That is, at least, until bank regulators stepped in Nov. 21 and put new restrictions on the loans.

Last year, the federal government made accessibility standards at playgrounds mandatory under the Americans with Disabilities Act so that children with disabilities can more easily play alongside typical kids.

But whether children with disabilities are able to enjoy their new civil rights to play may depend on where they live, and the design decisions their cities and towns made when they built local playgrounds.

For 3-year-old Emmanuel Soto, who has spina bifida and uses a wheelchair, the local playground's design doesn't work.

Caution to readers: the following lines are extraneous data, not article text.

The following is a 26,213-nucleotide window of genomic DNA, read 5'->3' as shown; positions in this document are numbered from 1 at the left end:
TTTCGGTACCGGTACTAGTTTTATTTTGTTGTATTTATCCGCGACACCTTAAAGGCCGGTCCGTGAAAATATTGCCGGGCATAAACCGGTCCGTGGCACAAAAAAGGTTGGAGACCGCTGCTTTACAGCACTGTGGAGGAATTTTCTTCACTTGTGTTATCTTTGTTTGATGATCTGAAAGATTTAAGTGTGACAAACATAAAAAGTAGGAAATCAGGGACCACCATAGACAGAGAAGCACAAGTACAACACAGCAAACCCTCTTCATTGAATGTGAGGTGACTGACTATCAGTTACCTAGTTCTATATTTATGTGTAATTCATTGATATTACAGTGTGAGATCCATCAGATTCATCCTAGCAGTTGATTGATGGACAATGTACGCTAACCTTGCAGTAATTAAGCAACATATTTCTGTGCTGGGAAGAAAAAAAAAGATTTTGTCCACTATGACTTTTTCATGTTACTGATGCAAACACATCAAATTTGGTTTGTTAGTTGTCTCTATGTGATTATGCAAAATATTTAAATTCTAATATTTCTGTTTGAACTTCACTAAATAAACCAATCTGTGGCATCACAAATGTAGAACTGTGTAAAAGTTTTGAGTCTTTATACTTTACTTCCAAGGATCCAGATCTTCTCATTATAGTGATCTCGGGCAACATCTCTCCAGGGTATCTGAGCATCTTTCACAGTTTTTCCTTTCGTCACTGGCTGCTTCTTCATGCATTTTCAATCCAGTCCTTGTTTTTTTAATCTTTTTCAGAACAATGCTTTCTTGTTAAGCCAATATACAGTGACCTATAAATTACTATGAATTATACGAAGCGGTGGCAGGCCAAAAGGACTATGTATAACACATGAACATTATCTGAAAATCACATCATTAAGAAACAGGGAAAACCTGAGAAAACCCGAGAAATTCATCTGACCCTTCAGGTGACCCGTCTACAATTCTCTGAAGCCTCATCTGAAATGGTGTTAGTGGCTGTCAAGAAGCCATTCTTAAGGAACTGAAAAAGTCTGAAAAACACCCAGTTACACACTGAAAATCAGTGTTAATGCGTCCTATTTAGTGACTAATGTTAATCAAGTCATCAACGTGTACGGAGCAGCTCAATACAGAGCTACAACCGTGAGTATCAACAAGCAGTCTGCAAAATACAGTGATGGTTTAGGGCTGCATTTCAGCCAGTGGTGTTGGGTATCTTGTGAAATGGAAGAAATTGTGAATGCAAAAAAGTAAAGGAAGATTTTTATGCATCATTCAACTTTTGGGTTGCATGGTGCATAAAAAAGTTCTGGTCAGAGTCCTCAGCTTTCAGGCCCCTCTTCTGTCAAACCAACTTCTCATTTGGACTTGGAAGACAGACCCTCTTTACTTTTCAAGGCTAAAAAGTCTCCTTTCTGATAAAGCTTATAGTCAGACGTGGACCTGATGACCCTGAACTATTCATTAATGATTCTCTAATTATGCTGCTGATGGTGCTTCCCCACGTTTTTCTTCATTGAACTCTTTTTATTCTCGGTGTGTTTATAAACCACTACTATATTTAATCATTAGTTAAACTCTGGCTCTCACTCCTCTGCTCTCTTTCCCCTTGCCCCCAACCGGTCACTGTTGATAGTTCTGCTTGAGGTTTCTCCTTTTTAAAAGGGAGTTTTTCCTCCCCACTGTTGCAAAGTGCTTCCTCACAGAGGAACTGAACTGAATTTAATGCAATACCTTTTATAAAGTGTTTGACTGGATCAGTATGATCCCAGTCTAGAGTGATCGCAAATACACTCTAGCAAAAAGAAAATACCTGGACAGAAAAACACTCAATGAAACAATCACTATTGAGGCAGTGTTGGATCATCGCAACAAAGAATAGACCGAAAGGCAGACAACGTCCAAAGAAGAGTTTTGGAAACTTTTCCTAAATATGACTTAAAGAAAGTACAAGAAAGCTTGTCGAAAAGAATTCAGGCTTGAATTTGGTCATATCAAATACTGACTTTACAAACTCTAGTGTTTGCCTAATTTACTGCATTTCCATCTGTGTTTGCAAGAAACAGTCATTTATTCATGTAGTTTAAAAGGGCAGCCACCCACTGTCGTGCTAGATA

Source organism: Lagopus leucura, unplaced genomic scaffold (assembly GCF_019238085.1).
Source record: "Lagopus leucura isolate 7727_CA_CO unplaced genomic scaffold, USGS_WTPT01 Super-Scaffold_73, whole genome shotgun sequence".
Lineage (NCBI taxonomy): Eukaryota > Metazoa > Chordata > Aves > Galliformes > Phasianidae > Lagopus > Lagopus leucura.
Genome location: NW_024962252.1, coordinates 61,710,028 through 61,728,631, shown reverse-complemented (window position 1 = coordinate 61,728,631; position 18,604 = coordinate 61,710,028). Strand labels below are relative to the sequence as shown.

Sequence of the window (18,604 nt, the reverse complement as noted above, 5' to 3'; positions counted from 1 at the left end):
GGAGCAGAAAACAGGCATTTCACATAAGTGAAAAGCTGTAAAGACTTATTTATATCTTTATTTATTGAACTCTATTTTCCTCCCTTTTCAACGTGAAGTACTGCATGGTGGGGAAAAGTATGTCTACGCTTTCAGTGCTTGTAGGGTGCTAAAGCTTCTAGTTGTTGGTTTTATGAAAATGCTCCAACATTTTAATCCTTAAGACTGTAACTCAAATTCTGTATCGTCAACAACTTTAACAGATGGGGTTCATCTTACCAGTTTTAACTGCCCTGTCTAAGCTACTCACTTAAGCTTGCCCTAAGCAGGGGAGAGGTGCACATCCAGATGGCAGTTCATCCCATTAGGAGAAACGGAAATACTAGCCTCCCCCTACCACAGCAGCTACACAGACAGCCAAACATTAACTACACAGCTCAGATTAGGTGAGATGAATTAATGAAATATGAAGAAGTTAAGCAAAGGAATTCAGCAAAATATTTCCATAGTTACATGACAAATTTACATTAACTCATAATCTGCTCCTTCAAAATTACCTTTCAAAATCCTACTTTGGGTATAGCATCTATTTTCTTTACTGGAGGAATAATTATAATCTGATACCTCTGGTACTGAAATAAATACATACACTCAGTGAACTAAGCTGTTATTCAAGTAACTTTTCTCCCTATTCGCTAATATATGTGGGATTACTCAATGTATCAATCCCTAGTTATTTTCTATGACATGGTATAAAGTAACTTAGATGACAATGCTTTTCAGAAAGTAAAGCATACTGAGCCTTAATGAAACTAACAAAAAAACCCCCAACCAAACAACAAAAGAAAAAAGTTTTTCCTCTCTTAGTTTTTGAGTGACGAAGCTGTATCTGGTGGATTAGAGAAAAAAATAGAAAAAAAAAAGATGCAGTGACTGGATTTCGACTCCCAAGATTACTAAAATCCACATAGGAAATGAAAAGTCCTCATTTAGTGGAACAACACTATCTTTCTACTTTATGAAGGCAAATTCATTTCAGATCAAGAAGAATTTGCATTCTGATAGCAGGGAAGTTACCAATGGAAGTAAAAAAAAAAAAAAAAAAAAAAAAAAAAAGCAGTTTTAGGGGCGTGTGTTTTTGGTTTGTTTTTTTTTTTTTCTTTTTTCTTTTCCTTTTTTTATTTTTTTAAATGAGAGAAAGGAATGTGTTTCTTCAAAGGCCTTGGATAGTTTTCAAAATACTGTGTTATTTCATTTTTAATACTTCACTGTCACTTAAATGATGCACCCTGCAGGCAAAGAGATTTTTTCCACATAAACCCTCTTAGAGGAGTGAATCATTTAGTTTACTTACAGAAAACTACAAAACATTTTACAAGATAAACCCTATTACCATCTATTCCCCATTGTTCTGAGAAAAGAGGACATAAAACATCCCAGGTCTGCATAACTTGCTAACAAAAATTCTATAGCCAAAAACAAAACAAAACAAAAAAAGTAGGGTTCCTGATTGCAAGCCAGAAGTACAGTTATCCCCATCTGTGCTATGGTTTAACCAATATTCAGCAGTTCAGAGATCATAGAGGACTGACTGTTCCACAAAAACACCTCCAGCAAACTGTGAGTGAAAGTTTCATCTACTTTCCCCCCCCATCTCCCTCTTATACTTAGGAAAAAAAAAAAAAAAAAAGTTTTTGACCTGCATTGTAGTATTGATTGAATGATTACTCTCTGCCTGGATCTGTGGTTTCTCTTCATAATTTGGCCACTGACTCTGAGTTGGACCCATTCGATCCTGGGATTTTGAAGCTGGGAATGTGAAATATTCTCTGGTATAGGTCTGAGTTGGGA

Remember running around the playground when you were a kid? Maybe hanging from the monkey bars or seeing who could swing the highest?

It wasn't just a mindless energy burn. Many have called play the work of childhood. Play teaches children how to make friends, make rules and navigate relationships.

But for kids whose disabilities keep them from using playgrounds, those opportunities can be lost.

If you have ever dreamed of playing big-league baseball, chances are the dream started to fade sometime in high school.

It gradually becomes clear: You won't be starting in Game 7 of the World Series, and tipping your cap after hitting a walk-off homer. So at some point you go from player to fan — watching others chase greatness on the diamond.

But not every baseball dreamer is willing to give up so early. And in Bradenton, Fla., there's a place that lies somewhere between the Little League field and Yankee Stadium.